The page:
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How to have a balanced life in nature

What the Nordics can teach us about spending time in nature and how it can have a profound effect on our health and wellbeing.

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The outdoor life is deeply rooted in the Nordic soul, and the people in those countries have long lived with close connection to their environment. The famous saying ‘There are no bad weather – only bad clothing’ was most likely coined by a Scandinavian and its one maxim that most all people in the Nordic countries live by. I should know. I grew up in the countryside in Sweden and throughout the year, we spent it outside, foraging, skiing, swimming. My parents dragging me out for weekly walks, me probably complaining, they probably armed with some coffee and a sandwich or maybe a cinnamon roll to have along the way. 


Nordic self-care

We all know that getting out in nature makes all of us feel better and for anyone who has kids, knows that most of the time taking the kids out of the house, to the park or in the garden for a slow meandering walk, can make all the difference to their mood if they are cranky. There is something very healing about allowing yourself that time to get outside and should be a big part in anyone’s self-care routine.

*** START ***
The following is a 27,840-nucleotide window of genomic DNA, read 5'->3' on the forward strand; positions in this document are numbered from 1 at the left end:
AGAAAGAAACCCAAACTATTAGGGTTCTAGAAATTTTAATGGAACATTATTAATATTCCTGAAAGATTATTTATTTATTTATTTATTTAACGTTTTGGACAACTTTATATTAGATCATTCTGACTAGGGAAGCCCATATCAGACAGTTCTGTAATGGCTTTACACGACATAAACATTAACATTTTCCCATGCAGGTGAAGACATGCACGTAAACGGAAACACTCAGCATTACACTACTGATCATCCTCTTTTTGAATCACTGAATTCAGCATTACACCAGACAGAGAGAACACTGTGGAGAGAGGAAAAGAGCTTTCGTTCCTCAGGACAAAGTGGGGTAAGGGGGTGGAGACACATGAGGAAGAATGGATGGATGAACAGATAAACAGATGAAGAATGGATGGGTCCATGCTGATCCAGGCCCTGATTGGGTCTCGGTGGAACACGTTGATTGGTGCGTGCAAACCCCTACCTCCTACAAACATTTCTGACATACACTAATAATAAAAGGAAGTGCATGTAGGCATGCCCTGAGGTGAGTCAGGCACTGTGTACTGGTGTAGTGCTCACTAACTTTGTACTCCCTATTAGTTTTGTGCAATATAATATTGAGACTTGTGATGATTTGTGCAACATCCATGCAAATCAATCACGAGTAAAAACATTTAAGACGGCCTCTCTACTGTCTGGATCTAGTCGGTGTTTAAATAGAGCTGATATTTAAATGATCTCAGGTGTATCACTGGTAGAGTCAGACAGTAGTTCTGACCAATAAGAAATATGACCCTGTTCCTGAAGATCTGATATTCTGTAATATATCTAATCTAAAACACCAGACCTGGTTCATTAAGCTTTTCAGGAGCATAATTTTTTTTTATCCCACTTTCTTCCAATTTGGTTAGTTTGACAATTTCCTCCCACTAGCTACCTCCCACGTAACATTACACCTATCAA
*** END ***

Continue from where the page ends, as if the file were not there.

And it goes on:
Research has shown repeatedly that spending time in natural surroundings impacts our mood, reduces our stress levels, and can improve how your nervous system and immune system as well as the endocrine system – which is made up of glands that produces hormones – are working.  Even having a single plant in an office, school or hospital can have a significant beneficial effect and adding a poster of a natural setting can improve how we feel.


Studies from Helsinki University showed that kids who swapped gravel and concrete to play on a forest-based playground generally fight less, have fewer tantrums and usually cooperate well. We can all need a bit more of that in our adult lives too.